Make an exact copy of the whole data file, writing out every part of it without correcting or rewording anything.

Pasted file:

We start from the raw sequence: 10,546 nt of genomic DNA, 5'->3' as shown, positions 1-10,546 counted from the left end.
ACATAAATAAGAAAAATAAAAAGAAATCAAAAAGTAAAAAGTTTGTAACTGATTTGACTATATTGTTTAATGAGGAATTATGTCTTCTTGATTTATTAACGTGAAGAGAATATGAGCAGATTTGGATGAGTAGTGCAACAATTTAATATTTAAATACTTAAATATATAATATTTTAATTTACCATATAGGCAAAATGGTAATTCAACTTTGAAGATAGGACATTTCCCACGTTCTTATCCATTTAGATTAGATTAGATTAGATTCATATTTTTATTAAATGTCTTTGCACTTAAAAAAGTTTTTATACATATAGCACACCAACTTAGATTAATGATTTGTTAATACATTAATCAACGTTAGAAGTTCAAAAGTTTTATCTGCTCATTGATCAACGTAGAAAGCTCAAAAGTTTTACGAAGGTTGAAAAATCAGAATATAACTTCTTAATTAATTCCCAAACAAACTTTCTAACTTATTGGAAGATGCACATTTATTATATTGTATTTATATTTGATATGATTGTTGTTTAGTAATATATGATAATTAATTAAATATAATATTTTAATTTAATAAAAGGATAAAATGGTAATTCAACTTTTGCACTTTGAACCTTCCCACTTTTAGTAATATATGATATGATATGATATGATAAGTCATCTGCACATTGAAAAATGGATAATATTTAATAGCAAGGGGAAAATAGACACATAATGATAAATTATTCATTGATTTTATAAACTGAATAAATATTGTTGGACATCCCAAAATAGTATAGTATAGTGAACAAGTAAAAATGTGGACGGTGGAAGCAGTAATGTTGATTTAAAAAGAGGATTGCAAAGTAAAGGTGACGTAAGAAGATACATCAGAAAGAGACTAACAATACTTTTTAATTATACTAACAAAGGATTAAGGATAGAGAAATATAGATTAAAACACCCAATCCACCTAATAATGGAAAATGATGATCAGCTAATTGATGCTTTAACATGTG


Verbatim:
We start from the raw sequence: 10,546 nt of genomic DNA, 5'->3' as shown, positions 1-10,546 counted from the left end.
ACATAAATAAGAAAAATAAAAAGAAATCAAAAAGTAAAAAGTTTGTAACTGATTTGACTATATTGTTTAATGAGGAATTATGTCTTCTTGATTTATTAACGTGAAGAGAATATGAGCAGATTTGGATGAGTAGTGCAACAATTTAATATTTAAATACTTAAATATATAATATTTTAATTTACCATATAGGCAAAATGGTAATTCAACTTTGAAGATAGGACATTTCCCACGTTCTTATCCATTTAGATTAGATTAGATTAGATTCATATTTTTATTAAATGTCTTTGCACTTAAAAAAGTTTTTATACATATAGCACACCAACTTAGATTAATGATTTGTTAATACATTAATCAACGTTAGAAGTTCAAAAGTTTTATCTGCTCATTGATCAACGTAGAAAGCTCAAAAGTTTTACGAAGGTTGAAAAATCAGAATATAACTTCTTAATTAATTCCCAAACAAACTTTCTAACTTATTGGAAGATGCACATTTATTATATTGTATTTATATTTGATATGATTGTTGTTTAGTAATATATGATAATTAATTAAATATAATATTTTAATTTAATAAAAGGATAAAATGGTAATTCAACTTTTGCACTTTGAACCTTCCCACTTTTAGTAATATATGATATGATATGATATGATAAGTCATCTGCACATTGAAAAATGGATAATATTTAATAGCAAGGGGAAAATAGACACATAATGATAAATTATTCATTGATTTTATAAACTGAATAAATATTGTTGGACATCCCAAAATAGTATAGTATAGTGAACAAGTAAAAATGTGGACGGTGGAAGCAGTAATGTTGATTTAAAAAGAGGATTGCAAAGTAAAGGTGACGTAAGAAGATACATCAGAAAGAGACTAACAATACTTTTTAATTATACTAACAAAGGATTAAGGATAGAGAAATATAGATTAAAACACCCAATCCACCTAATAATGGAAAATGATGATCAGCTAATTGATGCTTTAACATGTG